Thom Pain (based on nothing)

Rainn Wilson, from NBC’s ”The Office,” will leave audiences bothered and bewildered, and maybe a few bewitched.

Rainn Wilson in Will Eno's Thom Pain (based on nothing), directed by Oliver Butler, at the Geffen Playhouse.
Rainn Wilson in Will Eno's Thom Pain (based on nothing), directed by Oliver Butler, at the Geffen Playhouse.
(© Michael Lamont)

Thom Pain is antagonistic toward his audience. He shouts at them, starts tangents that he suddenly drops, draws seemingly interminable pauses, and rambles on about stories that lead nowhere. This Pulitzer Prize finalist, written by Will Eno, will invigorate or infuriate one depending on their perspective but it is doubtful audiences have seen anything resembling this monologue before.

Possibly named for Thomas Paine, the American Revolutionary author of Common Sense, the protagonist of this solo show dispenses his own brand of logic to an unsuspecting audience. He interjects his opinion of the world while revealing the painful experience of a young boy who lost his dog in a violent accident, being attacked by bees, and meeting a girl who would later devastate him. Though he never divulges that he is the boy in those stories, he certainly does imply it. In between these stories, he tells "jokes" that are intentionally unfunny, pulls audience members onto the stage only to abandon them (or have these audience members merely been planted beforehand) and plays with the audience's minds.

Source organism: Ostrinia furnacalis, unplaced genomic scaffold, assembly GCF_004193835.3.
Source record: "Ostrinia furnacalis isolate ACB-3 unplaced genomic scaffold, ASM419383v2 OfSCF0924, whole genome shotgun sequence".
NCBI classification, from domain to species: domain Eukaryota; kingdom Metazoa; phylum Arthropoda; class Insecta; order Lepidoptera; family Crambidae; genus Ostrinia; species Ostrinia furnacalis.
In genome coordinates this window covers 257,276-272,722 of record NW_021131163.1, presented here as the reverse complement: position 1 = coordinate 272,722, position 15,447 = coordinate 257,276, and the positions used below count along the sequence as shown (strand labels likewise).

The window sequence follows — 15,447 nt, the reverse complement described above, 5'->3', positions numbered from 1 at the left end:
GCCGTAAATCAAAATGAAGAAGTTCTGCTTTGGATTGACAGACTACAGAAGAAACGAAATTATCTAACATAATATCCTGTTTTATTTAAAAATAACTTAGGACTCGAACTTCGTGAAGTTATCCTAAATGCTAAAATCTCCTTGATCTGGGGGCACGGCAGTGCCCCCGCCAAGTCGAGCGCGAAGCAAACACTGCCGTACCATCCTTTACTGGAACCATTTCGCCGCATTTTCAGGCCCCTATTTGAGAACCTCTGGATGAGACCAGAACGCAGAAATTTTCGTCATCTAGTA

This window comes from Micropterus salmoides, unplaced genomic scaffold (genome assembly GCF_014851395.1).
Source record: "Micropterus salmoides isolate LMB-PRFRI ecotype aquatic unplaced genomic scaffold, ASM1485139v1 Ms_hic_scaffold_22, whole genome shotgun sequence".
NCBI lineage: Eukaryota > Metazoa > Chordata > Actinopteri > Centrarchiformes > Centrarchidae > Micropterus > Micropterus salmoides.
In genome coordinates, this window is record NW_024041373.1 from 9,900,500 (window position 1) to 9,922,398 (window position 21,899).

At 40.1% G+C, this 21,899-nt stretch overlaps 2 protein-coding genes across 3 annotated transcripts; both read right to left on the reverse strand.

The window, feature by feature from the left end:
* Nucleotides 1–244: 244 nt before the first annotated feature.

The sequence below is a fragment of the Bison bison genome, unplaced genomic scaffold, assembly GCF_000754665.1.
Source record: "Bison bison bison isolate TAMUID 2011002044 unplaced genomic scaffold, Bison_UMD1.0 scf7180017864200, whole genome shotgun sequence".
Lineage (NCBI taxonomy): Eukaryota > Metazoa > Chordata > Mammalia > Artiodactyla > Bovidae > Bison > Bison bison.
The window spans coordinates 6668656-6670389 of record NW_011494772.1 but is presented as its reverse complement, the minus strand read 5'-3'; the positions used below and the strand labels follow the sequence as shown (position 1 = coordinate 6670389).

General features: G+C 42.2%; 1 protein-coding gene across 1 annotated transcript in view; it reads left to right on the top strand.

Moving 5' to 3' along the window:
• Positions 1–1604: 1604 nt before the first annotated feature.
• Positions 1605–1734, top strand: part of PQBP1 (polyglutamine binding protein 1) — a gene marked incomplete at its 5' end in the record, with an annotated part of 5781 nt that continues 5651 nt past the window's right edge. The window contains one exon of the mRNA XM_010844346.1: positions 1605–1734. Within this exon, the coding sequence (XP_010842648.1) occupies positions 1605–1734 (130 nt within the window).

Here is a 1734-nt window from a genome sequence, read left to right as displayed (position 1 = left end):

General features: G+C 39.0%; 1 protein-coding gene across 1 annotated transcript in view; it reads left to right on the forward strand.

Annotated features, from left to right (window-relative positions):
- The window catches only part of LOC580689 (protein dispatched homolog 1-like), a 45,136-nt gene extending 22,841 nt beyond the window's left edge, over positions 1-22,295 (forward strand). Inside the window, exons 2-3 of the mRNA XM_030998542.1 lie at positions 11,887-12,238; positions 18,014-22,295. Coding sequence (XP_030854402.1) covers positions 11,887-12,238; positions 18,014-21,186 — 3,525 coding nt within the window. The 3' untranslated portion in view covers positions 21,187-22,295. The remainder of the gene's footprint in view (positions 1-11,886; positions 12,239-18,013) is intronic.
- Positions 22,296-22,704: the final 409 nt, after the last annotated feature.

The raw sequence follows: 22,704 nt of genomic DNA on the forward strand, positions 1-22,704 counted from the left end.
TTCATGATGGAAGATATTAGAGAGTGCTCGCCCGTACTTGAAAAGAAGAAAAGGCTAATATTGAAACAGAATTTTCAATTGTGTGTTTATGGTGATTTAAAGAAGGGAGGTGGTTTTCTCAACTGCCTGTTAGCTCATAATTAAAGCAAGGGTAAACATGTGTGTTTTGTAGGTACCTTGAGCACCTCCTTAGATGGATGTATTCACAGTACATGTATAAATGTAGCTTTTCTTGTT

Thom Pain lives up to his name. The man is in agony and wants those around him to empathize and suffer too. The humor evolves out of the discomfort he evokes with these mind games. The coy asides are deliberately incoherent, yet the stories are vivid. The audience feels the sting of the bees, the electric current searing through the beloved pet, and the cruelty of love. Writer Eno knows when to confound his audience and when to confront them.

Under the direction of Oliver Butler, Rainn Wilson interprets the title character as one depressed with his life's direction. He lures audiences into his web by mocking their expectations. He promises magic and raffle wins only to stamp out those ploys. His silences leave the audience abandoned, which makes them beg for his words even more. In a sense, the audience is both his coconspirator and his victim.

In the end, Eno's play is a Rorschach test, one that never clarifies the point after 80 minutes. Audiences may find their own interpretation in what has spilled out or simply dismiss the entire evening as the work of a self-indulgent playwright. Thom Pain is probably a bit of both, a perplexing evening about the universality of discomfort and isolation, as well as completely obtuse.

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